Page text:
Light sensors find their way into a host of interesting applications. For instance, a light sensor in a camera measures the amount of light that the film will be exposed to. Once the amount of light is known, the proper lens aperture can be calculated to make sure that the picture is taken with the proper amount of exposure.
In a smoke detector, a light sensor can be used to measure the amount of light transmitted by a known light source, such as an LED, through the air inside the sensor assembly. When the air becomes smoky, the amount of light received by the sensor changes. If the amount of light change goes above a preset threshold, then more than likely something nearby is burning, and a horn is activated to indicate there’s a fire in the building.
There are many other applications for light sensors, such as flame detectors, security systems, lighting control, robotics, etc. In these applications, many of us think that since the sensor produces an analog output, interfacing this type of sensor to a microcontroller will require a conventional analog-to-digital converter. Actually, though, by using just a few discrete components, interfacing a light sensor to an A/D-less microcontroller is very simple.
Photodiodes and phototransistors are two of the most popular and lowcost light sensors. These devices are readily available in the $1 range. Both devices produce current outputs as a function of light intensity. The operating range of such devices varies depending on the manufacturer. Many of these sensors are equipped with builtin lenses tuned to particular wavelengths, so they’re most effective for detecting or measuring light with those wavelengths. To get the best performance, the voltage across the sensor must be held constant during measurement.
The circuit shown represents a very simple method of interfacing a light sensor to the PIC12C620 microcontroller (see the figure). The light sensor selected in the example is Photonic Detectors’ PDB-C107 (available through Digi-Key). The PNP transistor (Q1) and resistors R1 and R2 are used to provide a constant sensor voltage (VS) within 1 to 1.3 V. The collector current of Q1 is approximately the same as the sensor current (IS). Capacitor C1 integrates IS and generates a voltage ramp with a slope that’s proportional to the light intensity seen by the sensor.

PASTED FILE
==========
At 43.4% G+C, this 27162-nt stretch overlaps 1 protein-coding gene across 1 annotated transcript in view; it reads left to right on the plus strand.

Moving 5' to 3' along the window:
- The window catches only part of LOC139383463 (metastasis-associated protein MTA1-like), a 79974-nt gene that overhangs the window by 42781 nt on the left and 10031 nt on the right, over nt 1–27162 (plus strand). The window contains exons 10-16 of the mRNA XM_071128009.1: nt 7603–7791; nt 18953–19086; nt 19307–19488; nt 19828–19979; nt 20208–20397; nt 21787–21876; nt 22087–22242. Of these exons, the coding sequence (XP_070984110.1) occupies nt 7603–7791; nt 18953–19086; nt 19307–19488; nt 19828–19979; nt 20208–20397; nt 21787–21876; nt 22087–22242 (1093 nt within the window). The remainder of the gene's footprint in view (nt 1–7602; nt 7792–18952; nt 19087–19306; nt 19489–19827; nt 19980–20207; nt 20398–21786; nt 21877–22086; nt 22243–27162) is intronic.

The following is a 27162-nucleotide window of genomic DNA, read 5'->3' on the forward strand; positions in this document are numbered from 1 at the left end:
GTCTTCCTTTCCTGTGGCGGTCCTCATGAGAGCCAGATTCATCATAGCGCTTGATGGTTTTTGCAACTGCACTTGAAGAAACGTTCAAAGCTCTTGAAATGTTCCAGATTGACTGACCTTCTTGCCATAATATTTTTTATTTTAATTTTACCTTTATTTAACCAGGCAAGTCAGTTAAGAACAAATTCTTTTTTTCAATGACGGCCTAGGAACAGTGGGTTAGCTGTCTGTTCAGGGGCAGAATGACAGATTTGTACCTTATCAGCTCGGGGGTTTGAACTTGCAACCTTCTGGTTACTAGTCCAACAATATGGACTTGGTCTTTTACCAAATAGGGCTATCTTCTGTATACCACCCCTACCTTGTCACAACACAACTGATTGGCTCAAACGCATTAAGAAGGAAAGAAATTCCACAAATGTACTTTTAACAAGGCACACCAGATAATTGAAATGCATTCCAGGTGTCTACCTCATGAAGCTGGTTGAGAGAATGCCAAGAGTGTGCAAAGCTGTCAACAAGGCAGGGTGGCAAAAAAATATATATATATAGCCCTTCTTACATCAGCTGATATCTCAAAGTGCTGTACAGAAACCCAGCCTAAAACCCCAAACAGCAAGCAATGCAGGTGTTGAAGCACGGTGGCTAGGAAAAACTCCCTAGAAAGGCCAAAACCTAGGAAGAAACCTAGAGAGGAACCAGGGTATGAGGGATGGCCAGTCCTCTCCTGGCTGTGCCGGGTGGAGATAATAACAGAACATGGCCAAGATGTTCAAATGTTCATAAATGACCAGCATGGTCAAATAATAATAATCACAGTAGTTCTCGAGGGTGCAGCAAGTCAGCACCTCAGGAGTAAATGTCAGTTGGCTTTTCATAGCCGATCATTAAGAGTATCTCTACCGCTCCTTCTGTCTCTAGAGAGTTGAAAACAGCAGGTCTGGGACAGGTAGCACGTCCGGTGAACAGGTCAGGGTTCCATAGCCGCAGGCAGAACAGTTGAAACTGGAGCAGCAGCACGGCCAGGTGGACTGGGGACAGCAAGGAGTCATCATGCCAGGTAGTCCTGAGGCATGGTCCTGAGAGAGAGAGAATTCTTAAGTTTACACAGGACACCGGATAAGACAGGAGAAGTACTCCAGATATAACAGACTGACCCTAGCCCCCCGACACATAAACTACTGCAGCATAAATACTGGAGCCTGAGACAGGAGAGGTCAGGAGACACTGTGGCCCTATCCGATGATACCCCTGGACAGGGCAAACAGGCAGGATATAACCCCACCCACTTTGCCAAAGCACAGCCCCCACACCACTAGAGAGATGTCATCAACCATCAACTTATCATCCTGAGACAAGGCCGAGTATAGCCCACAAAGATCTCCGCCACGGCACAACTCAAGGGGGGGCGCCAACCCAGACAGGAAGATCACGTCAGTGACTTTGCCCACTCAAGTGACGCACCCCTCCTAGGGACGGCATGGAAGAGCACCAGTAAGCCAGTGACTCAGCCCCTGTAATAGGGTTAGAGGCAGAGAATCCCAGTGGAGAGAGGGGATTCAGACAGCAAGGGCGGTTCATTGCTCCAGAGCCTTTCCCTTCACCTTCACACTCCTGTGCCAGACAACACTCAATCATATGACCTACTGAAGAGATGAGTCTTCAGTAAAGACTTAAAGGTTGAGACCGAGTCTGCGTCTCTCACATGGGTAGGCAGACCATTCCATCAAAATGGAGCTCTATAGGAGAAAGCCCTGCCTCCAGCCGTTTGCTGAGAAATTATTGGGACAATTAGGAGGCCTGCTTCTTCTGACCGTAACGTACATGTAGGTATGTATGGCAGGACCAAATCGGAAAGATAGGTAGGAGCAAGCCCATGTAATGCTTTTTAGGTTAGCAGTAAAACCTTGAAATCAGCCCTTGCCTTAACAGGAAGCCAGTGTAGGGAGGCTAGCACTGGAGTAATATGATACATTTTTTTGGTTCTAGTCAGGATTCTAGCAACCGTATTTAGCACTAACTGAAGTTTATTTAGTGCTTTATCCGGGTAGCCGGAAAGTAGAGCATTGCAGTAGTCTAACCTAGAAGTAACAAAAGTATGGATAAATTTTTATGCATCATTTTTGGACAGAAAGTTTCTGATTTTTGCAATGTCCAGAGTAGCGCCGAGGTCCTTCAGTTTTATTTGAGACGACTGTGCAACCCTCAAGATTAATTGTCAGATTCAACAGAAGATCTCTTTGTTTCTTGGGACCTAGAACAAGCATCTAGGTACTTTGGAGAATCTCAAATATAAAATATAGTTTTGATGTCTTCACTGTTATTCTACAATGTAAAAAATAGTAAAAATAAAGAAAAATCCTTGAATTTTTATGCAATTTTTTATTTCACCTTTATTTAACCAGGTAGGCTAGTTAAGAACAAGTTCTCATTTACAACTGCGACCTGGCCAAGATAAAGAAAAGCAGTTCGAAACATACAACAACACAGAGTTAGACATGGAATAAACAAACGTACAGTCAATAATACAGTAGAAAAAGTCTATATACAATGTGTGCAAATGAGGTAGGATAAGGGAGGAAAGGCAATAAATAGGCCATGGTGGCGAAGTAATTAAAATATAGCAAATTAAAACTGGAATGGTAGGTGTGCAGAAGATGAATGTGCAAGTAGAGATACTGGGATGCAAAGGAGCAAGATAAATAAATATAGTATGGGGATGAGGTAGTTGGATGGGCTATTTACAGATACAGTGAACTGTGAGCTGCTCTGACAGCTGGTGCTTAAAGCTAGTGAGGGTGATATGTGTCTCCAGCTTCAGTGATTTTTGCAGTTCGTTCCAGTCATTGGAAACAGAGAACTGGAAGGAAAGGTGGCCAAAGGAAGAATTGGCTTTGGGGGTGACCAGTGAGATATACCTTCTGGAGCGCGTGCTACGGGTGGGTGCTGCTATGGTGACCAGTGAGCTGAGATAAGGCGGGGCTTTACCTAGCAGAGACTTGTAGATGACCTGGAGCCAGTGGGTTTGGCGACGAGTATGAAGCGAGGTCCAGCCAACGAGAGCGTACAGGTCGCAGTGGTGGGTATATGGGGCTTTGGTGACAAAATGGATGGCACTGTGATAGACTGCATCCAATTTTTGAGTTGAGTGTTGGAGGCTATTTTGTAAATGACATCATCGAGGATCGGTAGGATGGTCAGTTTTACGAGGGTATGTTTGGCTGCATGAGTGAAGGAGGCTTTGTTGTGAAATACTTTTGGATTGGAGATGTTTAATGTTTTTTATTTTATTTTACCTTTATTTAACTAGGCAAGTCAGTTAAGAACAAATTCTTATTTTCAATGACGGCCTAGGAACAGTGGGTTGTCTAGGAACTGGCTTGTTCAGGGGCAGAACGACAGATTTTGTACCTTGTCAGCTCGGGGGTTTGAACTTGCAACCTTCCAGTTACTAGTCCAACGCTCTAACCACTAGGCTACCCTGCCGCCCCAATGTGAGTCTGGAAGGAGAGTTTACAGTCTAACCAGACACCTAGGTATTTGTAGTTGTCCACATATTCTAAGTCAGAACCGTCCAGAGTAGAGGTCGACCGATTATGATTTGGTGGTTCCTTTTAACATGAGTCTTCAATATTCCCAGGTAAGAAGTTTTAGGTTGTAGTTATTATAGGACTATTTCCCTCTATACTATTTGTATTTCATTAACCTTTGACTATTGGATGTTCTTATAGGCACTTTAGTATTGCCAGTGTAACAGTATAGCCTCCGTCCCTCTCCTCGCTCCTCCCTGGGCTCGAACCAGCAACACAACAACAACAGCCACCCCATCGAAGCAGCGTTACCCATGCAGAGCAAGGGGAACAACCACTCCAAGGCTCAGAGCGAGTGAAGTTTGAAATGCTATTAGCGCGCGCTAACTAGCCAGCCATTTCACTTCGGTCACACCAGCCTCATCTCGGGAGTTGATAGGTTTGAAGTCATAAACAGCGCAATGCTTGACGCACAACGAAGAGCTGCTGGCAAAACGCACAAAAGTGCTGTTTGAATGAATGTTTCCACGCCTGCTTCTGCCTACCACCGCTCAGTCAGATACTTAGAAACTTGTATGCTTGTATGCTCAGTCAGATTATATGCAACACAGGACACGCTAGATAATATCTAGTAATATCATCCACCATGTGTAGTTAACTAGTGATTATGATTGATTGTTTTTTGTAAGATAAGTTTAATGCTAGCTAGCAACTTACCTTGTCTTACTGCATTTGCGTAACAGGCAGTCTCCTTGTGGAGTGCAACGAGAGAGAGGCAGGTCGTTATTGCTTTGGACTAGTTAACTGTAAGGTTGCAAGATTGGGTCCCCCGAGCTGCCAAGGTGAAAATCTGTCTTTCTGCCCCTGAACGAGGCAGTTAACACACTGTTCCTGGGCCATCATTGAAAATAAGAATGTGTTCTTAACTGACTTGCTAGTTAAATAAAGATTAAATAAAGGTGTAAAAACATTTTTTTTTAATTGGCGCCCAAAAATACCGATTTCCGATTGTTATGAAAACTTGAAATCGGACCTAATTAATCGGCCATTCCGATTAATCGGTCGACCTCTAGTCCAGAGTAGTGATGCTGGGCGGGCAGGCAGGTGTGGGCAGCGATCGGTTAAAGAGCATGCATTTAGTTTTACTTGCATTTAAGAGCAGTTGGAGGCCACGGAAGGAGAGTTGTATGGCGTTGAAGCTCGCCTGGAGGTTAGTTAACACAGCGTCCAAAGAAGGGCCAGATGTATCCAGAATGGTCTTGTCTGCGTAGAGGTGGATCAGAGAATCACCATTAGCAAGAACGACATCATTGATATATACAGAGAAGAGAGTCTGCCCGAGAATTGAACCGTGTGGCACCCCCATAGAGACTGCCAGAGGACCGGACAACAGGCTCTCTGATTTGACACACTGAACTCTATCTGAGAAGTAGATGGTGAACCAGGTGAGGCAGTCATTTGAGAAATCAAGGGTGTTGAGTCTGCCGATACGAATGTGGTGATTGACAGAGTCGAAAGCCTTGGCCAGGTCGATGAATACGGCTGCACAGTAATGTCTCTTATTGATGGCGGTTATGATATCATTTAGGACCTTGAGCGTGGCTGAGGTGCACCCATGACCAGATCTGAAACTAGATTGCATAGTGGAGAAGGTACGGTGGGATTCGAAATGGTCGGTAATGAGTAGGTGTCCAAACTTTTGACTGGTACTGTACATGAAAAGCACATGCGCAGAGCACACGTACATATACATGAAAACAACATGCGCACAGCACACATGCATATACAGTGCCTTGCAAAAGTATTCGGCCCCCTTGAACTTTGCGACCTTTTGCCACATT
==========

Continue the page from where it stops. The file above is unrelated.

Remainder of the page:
The microcontroller has two voltage comparators and an internal voltage reference. One of the voltage comparators and the voltage reference are used to interface to the sensor circuitry. The second voltage comparator, left unused in this example, is available for other application-defined tasks, such as temperature measurement using a thermistor, ac-line zero-crossing detection, etc. The RA3 pin has multiple functions. It can be configured as a digital I/O, or an analog connection to the inverting input of the voltage comparator. Both RA3 and RA0 pins are used to control the sensor. Initially, the system is in an idle state, where RA0 is a high output to disable the sensor, and RA3 is a low output to discharge C1 through R3. This idle state helps minimize power consumption.
To start a measurement, RA0 is set to a low output to activate the sensor circuitry. RA2 is now set to an input and connected to the voltage comparator’s inverting input. The noninverting input of the comparator is connected to the internal voltage reference. The capacitor voltage then starts to ramp up. The microcontroller now begins its timer while monitoring the state of the comparator’s output. When the capacitor voltage and the voltage reference are equal, the comparator output goes from a high to a low state.
As soon as the microcontroller detects this transition, it stops its timer. At this point, the measurement is completed, and the micro sets the RA3 and RA0 port lines back to the idle state. The time measured during the ramp is inversely proportional to IS. The microcontroller can process this information to meet whatever the application’s goal is, such as activating the horn in a smoke detector, running the motor in a robot, or simply sending the reading to the host computer.
Depending on the application, system calibration and linearization may be required. The size of C1 and the maximum measurement time depend on the light sensor, amount of light used in the application, and the internal voltage-reference setting.
In many other applications in which the measurement resolution and accuracy aren’t critical, such as detecting whether the lamp is 25% or 50% on, an even lower-cost microcontroller without any analog peripheral (such as the 8-pin PIC12C508) can be used. Instead of utilizing a voltage comparator with an internal voltage reference, the capacitor voltage measurement can be done on a regular I/O pin. The microcontroller now will measure the voltage ramp from 0 V to its high input threshold voltage. The system measurement error, stability, and repeatability will directly reflect the threshold voltage variations due to the system’s powersupply voltage, process variations, and the device temperature.